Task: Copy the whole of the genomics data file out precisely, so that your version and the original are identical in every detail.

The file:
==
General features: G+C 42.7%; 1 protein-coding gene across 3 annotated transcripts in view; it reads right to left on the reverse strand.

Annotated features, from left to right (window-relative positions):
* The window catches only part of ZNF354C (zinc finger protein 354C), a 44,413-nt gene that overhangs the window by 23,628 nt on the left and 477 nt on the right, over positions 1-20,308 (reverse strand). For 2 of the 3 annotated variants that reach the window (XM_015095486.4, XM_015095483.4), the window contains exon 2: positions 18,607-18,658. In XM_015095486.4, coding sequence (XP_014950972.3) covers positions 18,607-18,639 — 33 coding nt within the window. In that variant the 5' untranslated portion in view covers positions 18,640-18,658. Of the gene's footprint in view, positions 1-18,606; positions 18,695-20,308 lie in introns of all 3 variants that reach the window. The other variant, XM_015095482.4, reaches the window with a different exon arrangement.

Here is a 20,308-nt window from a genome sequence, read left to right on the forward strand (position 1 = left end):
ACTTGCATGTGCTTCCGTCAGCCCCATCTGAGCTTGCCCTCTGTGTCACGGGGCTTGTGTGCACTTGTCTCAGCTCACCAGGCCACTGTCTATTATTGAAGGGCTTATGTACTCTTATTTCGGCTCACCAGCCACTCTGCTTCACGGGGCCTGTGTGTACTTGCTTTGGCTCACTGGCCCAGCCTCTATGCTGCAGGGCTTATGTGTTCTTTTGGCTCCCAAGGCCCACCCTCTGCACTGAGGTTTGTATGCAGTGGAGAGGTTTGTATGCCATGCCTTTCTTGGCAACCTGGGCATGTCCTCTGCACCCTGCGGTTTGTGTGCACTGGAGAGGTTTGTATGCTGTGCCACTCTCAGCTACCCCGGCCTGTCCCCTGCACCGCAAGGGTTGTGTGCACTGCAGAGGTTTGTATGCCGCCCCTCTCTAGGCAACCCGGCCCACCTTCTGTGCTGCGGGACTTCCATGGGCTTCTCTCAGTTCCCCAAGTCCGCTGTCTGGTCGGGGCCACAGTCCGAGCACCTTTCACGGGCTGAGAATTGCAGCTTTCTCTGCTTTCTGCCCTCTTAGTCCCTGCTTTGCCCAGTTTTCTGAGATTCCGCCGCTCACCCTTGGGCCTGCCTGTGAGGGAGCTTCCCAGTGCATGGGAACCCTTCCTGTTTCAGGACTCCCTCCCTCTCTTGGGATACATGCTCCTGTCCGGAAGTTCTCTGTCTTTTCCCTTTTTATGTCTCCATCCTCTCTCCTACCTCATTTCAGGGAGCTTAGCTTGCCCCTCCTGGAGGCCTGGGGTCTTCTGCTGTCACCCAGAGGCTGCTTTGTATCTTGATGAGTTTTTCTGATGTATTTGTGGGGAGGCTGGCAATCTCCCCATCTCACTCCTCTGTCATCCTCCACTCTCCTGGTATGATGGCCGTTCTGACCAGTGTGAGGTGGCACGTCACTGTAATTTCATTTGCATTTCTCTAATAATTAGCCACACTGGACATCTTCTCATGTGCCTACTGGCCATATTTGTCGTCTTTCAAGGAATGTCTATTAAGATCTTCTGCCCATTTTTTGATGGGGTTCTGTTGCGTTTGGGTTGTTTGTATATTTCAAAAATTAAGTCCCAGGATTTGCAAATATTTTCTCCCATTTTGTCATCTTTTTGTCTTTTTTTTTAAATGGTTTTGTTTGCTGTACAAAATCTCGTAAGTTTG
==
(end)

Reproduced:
General features: G+C 42.7%; 1 protein-coding gene across 3 annotated transcripts in view; it reads right to left on the reverse strand.

Annotated features, from left to right (window-relative positions):
* The window catches only part of ZNF354C (zinc finger protein 354C), a 44,413-nt gene that overhangs the window by 23,628 nt on the left and 477 nt on the right, over positions 1-20,308 (reverse strand). For 2 of the 3 annotated variants that reach the window (XM_015095486.4, XM_015095483.4), the window contains exon 2: positions 18,607-18,658. In XM_015095486.4, coding sequence (XP_014950972.3) covers positions 18,607-18,639 — 33 coding nt within the window. In that variant the 5' untranslated portion in view covers positions 18,640-18,658. Of the gene's footprint in view, positions 1-18,606; positions 18,695-20,308 lie in introns of all 3 variants that reach the window. The other variant, XM_015095482.4, reaches the window with a different exon arrangement.

Here is a 20,308-nt window from a genome sequence, read left to right on the forward strand (position 1 = left end):
ACTTGCATGTGCTTCCGTCAGCCCCATCTGAGCTTGCCCTCTGTGTCACGGGGCTTGTGTGCACTTGTCTCAGCTCACCAGGCCACTGTCTATTATTGAAGGGCTTATGTACTCTTATTTCGGCTCACCAGCCACTCTGCTTCACGGGGCCTGTGTGTACTTGCTTTGGCTCACTGGCCCAGCCTCTATGCTGCAGGGCTTATGTGTTCTTTTGGCTCCCAAGGCCCACCCTCTGCACTGAGGTTTGTATGCAGTGGAGAGGTTTGTATGCCATGCCTTTCTTGGCAACCTGGGCATGTCCTCTGCACCCTGCGGTTTGTGTGCACTGGAGAGGTTTGTATGCTGTGCCACTCTCAGCTACCCCGGCCTGTCCCCTGCACCGCAAGGGTTGTGTGCACTGCAGAGGTTTGTATGCCGCCCCTCTCTAGGCAACCCGGCCCACCTTCTGTGCTGCGGGACTTCCATGGGCTTCTCTCAGTTCCCCAAGTCCGCTGTCTGGTCGGGGCCACAGTCCGAGCACCTTTCACGGGCTGAGAATTGCAGCTTTCTCTGCTTTCTGCCCTCTTAGTCCCTGCTTTGCCCAGTTTTCTGAGATTCCGCCGCTCACCCTTGGGCCTGCCTGTGAGGGAGCTTCCCAGTGCATGGGAACCCTTCCTGTTTCAGGACTCCCTCCCTCTCTTGGGATACATGCTCCTGTCCGGAAGTTCTCTGTCTTTTCCCTTTTTATGTCTCCATCCTCTCTCCTACCTCATTTCAGGGAGCTTAGCTTGCCCCTCCTGGAGGCCTGGGGTCTTCTGCTGTCACCCAGAGGCTGCTTTGTATCTTGATGAGTTTTTCTGATGTATTTGTGGGGAGGCTGGCAATCTCCCCATCTCACTCCTCTGTCATCCTCCACTCTCCTGGTATGATGGCCGTTCTGACCAGTGTGAGGTGGCACGTCACTGTAATTTCATTTGCATTTCTCTAATAATTAGCCACACTGGACATCTTCTCATGTGCCTACTGGCCATATTTGTCGTCTTTCAAGGAATGTCTATTAAGATCTTCTGCCCATTTTTTGATGGGGTTCTGTTGCGTTTGGGTTGTTTGTATATTTCAAAAATTAAGTCCCAGGATTTGCAAATATTTTCTCCCATTTTGTCATCTTTTTGTCTTTTTTTTTAAATGGTTTTGTTTGCTGTACAAAATCTCGTAAGTTTG